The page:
Re: Unit selection process
From: Diana Carroll (dianaecarrollgmail.com)
Date: Wed, 30 Nov 2011 12:41:33 -0800 (PST)
Ah, not to disagree with my friend and neighbor Cat in a public forum
but,well, I must disagree...

>> At what point in the process did buyers firmly (irrevocably) commit to a
> >> specific kind of unit (multi-story or flat, small or large, etc.)?
> >>
>
> Irrevocably? When they signed purchase and sale agreements.
>
>
Irrevocably?  At closing.

We had unit swapping going on long after units were supposedly locked
down.  Some people walked away from their P&S, leaving their homes
unclaimed, and other people switching to those units.  Me being one of
those people. We switched units well after construction had started...in
fact, when construction was almost complete.  We walked away from $5-10K of
upgrades we paid cash for in order to do so.

(Hell, we have a unit switch going on right now, 3 years AFTER closing!
But that's perhaps a different situation.  :-) )


>
> > Once the mix of units was chosen, how did you go about allowing
> > individuals to choose specific units?
> >
>
> We did this, and it turned out to work beautifully:
> http://www.mosaic-commons.org/unitselection
>
>
>
We did this and it worked out fairly well.  Cat's perspective and mine
might differ in that she was further up the seniority list than I was.   I
never felt really great about where we ended up, which is why we switched
when the opportunity presented itself.

The process was also not anything like as simple as those short paragraphs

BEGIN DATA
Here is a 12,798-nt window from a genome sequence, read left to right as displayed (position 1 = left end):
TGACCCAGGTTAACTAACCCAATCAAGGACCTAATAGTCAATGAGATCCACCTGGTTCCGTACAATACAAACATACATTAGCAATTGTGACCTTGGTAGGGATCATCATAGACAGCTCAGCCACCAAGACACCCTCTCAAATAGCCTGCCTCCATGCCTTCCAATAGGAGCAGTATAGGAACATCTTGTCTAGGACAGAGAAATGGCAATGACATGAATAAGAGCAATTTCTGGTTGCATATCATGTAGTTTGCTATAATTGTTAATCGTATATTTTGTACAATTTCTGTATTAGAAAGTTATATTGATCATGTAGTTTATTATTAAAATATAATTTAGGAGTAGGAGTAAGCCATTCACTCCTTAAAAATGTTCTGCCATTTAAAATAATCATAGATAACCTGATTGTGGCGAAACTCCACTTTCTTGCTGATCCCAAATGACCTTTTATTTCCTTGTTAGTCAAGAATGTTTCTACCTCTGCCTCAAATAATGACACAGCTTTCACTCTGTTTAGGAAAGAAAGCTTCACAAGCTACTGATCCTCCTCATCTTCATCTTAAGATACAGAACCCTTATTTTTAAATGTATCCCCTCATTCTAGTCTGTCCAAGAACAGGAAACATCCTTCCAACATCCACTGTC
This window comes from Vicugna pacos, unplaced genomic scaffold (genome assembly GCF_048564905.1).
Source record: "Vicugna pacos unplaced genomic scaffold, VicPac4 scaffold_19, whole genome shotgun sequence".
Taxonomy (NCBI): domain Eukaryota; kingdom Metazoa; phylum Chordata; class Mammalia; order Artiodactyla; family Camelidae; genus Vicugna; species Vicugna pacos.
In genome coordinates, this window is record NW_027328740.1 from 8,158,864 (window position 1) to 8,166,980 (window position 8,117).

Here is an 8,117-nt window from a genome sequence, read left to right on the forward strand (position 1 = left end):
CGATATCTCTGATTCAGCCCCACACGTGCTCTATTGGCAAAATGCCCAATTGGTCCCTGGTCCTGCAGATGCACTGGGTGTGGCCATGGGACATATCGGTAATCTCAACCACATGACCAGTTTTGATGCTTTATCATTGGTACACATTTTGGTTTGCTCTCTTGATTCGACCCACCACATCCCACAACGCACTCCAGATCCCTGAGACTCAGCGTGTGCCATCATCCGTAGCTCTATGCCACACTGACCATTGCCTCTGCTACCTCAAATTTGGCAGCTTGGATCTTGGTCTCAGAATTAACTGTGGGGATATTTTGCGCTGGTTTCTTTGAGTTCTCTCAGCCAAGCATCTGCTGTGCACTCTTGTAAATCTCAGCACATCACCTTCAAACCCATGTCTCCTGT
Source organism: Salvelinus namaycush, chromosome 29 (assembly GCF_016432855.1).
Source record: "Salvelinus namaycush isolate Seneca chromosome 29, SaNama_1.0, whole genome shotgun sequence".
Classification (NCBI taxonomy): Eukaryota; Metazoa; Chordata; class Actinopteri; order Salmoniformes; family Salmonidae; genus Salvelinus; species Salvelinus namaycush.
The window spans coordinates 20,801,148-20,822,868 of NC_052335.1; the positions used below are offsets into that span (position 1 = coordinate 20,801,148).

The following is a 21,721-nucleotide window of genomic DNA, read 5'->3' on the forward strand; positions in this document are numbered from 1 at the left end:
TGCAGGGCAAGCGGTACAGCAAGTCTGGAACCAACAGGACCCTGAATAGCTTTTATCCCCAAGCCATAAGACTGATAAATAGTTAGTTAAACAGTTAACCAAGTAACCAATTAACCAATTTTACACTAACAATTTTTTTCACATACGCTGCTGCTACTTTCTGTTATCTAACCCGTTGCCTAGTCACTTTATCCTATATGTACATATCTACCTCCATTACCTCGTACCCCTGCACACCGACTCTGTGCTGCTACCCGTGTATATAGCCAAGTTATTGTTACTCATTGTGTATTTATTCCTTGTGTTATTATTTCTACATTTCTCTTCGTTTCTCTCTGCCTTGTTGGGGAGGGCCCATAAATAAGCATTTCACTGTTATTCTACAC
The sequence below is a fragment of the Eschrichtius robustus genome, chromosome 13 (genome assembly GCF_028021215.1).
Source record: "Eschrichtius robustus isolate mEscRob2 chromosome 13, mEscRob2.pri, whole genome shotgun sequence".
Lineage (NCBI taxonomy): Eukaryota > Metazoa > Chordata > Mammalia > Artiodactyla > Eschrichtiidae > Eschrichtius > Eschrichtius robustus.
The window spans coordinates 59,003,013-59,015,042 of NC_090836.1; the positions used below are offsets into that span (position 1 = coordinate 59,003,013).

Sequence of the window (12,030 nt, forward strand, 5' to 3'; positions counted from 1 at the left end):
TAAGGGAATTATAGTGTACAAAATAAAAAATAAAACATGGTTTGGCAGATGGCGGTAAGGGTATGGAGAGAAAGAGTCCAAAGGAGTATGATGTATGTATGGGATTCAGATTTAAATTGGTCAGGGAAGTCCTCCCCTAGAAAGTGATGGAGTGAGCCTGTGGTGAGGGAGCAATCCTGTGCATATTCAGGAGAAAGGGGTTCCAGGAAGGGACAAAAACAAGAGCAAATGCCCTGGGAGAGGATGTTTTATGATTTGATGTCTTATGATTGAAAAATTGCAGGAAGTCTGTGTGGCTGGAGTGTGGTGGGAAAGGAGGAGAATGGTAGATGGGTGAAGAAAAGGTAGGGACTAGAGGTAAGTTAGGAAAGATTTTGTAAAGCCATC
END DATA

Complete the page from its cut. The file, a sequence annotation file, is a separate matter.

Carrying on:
in the policy imply.  We had a variety of complicating factors.  In
particular, at the very last minute we added the possibility of units
having basements (they were originally to be built on slabs), but if one
unit in a building had a basement, they ALL had to have basements, and only
some people wanted to pay for basements.   A lot of finagling had to happen
to get everyone who wanted a basement above one, and everyone who didn't
not (and units not yet sold) above one.  (To make it work, one household
had to purchase two basements.  it was a chaotic and nutty couple weeks!)

>> What pitfalls should we be on the look out for?
>>

>Keep both the number unit types and the number of building types small.
Also anticipate the possibility of people not buying the house they are
"committed" to buying.  What happens then?  Don't paint yourselves in a
corner.

(My main lesson learned in building cohousing: it's never ever EVER as
simple as you think it's going to be.  Or as cheap.)

Diana

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